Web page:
School Finance
May 04, 2018

Fact Sheet 18-7: Property Tax Report Cards

Source: NYSUT Research and Educational Services


As required by law, each year prior to the school budget vote all districts must submit a Property Tax Report Card to the New York State Education Department (SED). The data contained in the 2018 Property Tax Report Card compares the 2017-18 school budget with the 2017-18 proposed school budget and the 2016-17 tax levy with the 2018-19 projected tax levy. Voters will cast ballots on 2017-18 school budgets on May 15th.

In total, 669 school districts submitted their 2017 Property Tax Report Card. The Big Five City school districts are not covered by this requirement as the residents in these districts do not vote on their school budget.

In addition to the spending and tax levy increases, districts are also required to report three parts of the fund balance on the Property Tax Report Card: (1) the amount and percent of the unrestricted fund balance, (2) the restricted fund balance and (3) the appropriated fund balance. Although the unrestricted fund balance is limited by law to no more than 4 percent, 162 school districts reported that they estimate that they will have a fund balance over that legal limit for 2018-19. In addition, 311 school districts reported that they will be right at that 4 percent limit for 2018-19.

For the first time this year, districts were also subjected to a new reporting requirement.  The Property Tax Report Cards must now include detailed information about Restricted Reserve Funds:  the name of each reserve fund, a description of its purpose, the balance as of the close of the third quarter (3/31) of the current fiscal year and a brief statement explaining any plans for the use of each such reserve fund for the upcoming fiscal year.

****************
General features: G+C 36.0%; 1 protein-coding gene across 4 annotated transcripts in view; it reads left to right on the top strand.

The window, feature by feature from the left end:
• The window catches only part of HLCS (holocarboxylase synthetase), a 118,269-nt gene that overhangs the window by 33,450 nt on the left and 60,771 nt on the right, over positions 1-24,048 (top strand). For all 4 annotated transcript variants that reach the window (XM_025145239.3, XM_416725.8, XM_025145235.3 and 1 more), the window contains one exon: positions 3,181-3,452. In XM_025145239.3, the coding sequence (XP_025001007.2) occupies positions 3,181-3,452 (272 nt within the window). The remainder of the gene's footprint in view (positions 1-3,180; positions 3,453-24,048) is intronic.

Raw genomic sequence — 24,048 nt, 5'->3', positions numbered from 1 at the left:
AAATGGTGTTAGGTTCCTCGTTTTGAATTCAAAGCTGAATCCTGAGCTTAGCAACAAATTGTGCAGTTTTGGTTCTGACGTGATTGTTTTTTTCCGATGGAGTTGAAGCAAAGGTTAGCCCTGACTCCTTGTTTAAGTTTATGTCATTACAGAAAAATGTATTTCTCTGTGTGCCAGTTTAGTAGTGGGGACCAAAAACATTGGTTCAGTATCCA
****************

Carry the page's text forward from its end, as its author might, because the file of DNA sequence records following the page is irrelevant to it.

School districts also reported information associated with the calculation of their property tax levy cap. Statewide, there are 13 school districts that are proposing a 2018-19 property tax levy that exceeds their maximum tax levy limit, meaning these districts must get at least 60 percent voter approval for their budget to be adopted.

The compilation of this information is available on SED’s website at:


According to the data contained in the 669 Property Tax Report Cards, school districts on average are proposing budgets for 2018-19 that contain a spending increase of 2.61 percent.  Last year the average statewide spending increase that districts presented in their 2017-18 school budgets was 2.15 percent.  The following chart provides a recent history of the statewide average spending increases.


The Property Tax Report Cards also reveal that the average tax levy increase contained in the proposed 2018-19 school budgets is 2.16 percent.  Last year the average statewide tax levy increase was 1.47 percent.  The following chart provides a recent history of the statewide average tax levy increases.


(1) The 13 districts are: Alfred-Almond, Cazenovia, Chateaugay, Chazy, Clymer, Eden, Evans-Brant, Greenport, Johnstown, Mamaroneck, New Rochelle, Stamford, and Westport.

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